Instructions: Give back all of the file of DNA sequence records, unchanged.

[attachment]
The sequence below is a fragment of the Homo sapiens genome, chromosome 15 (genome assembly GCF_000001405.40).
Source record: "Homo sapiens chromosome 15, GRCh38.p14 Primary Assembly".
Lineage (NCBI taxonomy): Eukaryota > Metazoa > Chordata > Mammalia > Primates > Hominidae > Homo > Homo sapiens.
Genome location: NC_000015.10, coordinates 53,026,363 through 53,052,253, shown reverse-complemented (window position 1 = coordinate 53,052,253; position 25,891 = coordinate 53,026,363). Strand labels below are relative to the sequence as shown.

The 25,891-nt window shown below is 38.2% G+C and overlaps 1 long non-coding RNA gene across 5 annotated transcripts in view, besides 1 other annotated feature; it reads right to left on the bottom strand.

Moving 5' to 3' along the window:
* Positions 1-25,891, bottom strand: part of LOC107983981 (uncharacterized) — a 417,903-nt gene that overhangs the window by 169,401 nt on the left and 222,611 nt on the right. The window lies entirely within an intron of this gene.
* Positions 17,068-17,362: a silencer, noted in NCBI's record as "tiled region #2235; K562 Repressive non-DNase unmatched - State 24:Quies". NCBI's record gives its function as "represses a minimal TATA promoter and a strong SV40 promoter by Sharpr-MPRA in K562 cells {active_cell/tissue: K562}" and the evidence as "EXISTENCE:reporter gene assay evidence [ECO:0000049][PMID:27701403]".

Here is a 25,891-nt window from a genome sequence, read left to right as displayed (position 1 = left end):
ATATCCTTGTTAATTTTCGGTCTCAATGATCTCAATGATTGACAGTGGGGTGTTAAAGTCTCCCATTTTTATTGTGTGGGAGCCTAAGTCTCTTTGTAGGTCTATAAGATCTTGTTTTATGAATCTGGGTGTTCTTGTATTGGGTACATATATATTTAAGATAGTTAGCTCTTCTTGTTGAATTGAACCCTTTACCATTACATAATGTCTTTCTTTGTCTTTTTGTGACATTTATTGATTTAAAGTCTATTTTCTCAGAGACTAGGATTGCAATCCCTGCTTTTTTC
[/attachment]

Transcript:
The sequence below is a fragment of the Homo sapiens genome, chromosome 15 (genome assembly GCF_000001405.40).
Source record: "Homo sapiens chromosome 15, GRCh38.p14 Primary Assembly".
Lineage (NCBI taxonomy): Eukaryota > Metazoa > Chordata > Mammalia > Primates > Hominidae > Homo > Homo sapiens.
Genome location: NC_000015.10, coordinates 53,026,363 through 53,052,253, shown reverse-complemented (window position 1 = coordinate 53,052,253; position 25,891 = coordinate 53,026,363). Strand labels below are relative to the sequence as shown.

The 25,891-nt window shown below is 38.2% G+C and overlaps 1 long non-coding RNA gene across 5 annotated transcripts in view, besides 1 other annotated feature; it reads right to left on the bottom strand.

Moving 5' to 3' along the window:
* Positions 1-25,891, bottom strand: part of LOC107983981 (uncharacterized) — a 417,903-nt gene that overhangs the window by 169,401 nt on the left and 222,611 nt on the right. The window lies entirely within an intron of this gene.
* Positions 17,068-17,362: a silencer, noted in NCBI's record as "tiled region #2235; K562 Repressive non-DNase unmatched - State 24:Quies". NCBI's record gives its function as "represses a minimal TATA promoter and a strong SV40 promoter by Sharpr-MPRA in K562 cells {active_cell/tissue: K562}" and the evidence as "EXISTENCE:reporter gene assay evidence [ECO:0000049][PMID:27701403]".

Here is a 25,891-nt window from a genome sequence, read left to right as displayed (position 1 = left end):
ATATCCTTGTTAATTTTCGGTCTCAATGATCTCAATGATTGACAGTGGGGTGTTAAAGTCTCCCATTTTTATTGTGTGGGAGCCTAAGTCTCTTTGTAGGTCTATAAGATCTTGTTTTATGAATCTGGGTGTTCTTGTATTGGGTACATATATATTTAAGATAGTTAGCTCTTCTTGTTGAATTGAACCCTTTACCATTACATAATGTCTTTCTTTGTCTTTTTGTGACATTTATTGATTTAAAGTCTATTTTCTCAGAGACTAGGATTGCAATCCCTGCTTTTTTC